It was the 8th time in 8 months when my eldest daughter again woke up with a high temperature and sore throat. She was pale and shivery and looked really unwell. The distinctive smell of infected tonsils was on her breath and looking at the back of her throat confirmed that her tonsils were enlarged, red and covered in pus and she again had tonsillitis.

This was the 2nd year when she had suffered from recurrent tonsillitis. She was now also having really restless sleep, due to snoring and pauses in her breathing, from her now chronically enlarged tonsils blocking her airway. She was always tired and seemed to be constantly ill.

A few weeks later she was admitted to hospital to have her tonsils removed and she has been a happier, healthier child ever since! She was eating a roast dinner within a couple of hours of coming back to the ward and then proceeded to eat a snack box including a bag of crisps. We went home that night and she went back to school 3 days later. More than 3 years on she has rarely been ill and now sleeps soundly!

Most cases of tonsillitis are caused by a virus and do not require antibiotics. Children should be given paracetamol and/or ibuprofen for pain or fever and encouraged to drink frequently to keep hydrated, they may prefer warm or cool drinks or even ice lollies to sooth their sore throat. See your GP if:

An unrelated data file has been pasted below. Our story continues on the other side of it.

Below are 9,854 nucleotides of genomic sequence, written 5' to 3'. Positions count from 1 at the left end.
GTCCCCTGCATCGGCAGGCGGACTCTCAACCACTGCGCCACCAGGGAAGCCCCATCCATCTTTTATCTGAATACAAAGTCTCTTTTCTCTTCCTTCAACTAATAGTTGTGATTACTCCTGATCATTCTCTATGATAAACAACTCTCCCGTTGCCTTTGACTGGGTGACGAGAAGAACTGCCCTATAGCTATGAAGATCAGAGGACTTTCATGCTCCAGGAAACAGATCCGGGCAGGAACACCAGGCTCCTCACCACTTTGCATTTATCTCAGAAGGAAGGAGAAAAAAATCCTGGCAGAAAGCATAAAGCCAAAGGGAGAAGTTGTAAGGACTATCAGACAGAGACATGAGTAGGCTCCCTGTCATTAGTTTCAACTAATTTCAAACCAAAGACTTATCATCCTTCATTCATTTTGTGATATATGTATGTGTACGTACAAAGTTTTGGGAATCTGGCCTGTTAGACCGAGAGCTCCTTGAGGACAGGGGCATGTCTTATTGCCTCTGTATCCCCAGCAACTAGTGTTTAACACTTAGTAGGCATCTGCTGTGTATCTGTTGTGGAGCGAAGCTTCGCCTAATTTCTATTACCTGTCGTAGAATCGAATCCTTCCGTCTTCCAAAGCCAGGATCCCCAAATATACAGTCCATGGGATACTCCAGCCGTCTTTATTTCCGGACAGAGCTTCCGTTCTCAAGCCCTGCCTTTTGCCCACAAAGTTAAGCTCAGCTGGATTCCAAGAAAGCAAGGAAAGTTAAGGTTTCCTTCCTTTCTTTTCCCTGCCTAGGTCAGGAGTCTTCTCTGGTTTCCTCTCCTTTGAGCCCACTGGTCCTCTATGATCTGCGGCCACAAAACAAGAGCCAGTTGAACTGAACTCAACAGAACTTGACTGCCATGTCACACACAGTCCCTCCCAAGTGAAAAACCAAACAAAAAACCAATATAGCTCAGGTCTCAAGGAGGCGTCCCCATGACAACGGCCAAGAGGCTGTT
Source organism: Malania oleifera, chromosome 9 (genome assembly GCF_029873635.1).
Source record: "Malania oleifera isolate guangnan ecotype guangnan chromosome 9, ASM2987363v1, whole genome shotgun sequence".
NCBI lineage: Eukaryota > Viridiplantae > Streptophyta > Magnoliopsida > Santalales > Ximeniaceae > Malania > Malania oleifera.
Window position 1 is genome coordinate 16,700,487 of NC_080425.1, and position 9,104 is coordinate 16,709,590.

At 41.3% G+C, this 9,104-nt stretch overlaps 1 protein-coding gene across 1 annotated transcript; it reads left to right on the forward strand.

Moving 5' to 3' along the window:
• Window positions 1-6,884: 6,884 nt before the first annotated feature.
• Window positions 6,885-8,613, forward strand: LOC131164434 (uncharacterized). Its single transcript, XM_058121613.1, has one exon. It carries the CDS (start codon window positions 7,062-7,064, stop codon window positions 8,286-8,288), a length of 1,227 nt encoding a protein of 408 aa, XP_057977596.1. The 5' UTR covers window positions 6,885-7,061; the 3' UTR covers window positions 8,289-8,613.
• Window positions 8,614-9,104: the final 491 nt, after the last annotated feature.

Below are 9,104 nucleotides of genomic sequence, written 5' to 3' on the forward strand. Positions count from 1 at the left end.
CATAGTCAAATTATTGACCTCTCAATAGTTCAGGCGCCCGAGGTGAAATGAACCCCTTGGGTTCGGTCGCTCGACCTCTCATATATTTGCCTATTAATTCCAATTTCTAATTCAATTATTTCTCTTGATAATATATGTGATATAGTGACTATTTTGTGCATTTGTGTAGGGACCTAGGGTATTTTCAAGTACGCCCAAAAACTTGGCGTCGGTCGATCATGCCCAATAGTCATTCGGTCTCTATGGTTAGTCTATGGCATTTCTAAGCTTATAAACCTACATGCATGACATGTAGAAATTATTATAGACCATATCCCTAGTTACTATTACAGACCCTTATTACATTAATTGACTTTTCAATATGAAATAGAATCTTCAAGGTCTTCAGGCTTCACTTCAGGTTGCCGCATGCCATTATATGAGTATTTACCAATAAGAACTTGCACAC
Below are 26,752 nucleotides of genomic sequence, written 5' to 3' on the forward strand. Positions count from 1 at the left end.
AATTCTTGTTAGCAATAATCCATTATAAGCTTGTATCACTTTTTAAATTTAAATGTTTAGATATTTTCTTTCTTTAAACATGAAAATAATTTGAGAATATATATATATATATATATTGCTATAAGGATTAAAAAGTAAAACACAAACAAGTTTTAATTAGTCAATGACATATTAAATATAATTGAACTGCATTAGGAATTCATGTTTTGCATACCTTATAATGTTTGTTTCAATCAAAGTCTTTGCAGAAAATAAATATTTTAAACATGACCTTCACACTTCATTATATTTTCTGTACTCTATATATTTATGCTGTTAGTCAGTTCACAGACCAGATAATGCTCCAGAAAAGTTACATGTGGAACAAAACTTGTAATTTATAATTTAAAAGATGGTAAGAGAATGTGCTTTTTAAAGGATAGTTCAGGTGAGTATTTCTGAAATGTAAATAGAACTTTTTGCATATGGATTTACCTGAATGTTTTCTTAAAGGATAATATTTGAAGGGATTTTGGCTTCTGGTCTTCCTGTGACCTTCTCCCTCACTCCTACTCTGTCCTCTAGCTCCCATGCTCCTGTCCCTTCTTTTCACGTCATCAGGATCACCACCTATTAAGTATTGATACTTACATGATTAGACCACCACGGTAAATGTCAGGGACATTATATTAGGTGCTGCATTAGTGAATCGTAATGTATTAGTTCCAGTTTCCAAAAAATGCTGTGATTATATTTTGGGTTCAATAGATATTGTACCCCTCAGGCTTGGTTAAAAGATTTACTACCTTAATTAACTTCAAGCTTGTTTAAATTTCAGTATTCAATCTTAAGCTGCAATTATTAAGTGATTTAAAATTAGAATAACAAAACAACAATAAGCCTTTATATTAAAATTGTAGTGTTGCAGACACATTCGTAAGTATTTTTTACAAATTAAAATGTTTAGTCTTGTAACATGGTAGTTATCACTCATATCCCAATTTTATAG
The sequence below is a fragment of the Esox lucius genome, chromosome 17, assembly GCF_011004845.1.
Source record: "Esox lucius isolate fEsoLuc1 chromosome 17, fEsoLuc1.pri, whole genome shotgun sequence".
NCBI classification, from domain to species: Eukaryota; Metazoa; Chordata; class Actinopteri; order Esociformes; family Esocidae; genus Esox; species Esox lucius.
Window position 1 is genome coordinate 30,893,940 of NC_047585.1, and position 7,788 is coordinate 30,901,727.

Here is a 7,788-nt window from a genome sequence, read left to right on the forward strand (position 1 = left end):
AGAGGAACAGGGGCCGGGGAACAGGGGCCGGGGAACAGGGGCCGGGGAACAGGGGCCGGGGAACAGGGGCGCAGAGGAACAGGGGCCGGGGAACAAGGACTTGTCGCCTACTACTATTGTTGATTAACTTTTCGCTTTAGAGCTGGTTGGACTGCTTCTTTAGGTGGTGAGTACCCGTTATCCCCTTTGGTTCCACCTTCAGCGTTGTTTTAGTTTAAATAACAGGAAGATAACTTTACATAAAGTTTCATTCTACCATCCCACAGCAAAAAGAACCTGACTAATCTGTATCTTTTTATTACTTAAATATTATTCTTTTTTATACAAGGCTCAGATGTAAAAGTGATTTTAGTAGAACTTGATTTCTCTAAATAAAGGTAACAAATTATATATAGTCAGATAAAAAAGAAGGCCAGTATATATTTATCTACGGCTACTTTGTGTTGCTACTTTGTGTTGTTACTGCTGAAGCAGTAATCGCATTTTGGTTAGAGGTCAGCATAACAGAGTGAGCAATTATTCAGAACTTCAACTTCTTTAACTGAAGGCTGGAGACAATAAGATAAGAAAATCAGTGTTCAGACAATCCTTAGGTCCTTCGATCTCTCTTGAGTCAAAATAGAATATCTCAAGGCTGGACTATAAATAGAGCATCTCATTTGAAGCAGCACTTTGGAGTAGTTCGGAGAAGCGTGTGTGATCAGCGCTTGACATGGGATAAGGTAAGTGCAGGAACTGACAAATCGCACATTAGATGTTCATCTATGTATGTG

• Your child has fever for 5 days or more

  • They are unable to swallow

  • They have breathing difficulties

  • They have severe throat pain

  • They are not drinking

  • You feel concerned about your child for any other reason (always trust your gut instinct)

It used to be common for children to have their tonsils out. There are now set criteria for referral for consideration of tonsillectomy for recurrent tonsillitis and these include:

  • Recurrent tonsillitis

  • More than 7 episodes per year for 1 year or

  • More than 5 episodes per year for 2 years or

  • More than 3 episodes a year for 3 years

  • Tonsillitis which causes febrile seizures or increased seizures in a child with epilepsy

  • Co-existing medical conditions such as sickle cell disease

  • Tonsillitis causing abscesses or requiring admission to hospital for IV antibiotics

We were worried about our daughter having her tonsils out, concerned about the risks of surgery, but it is amazing what a difference it has made for her health and wellbeing!

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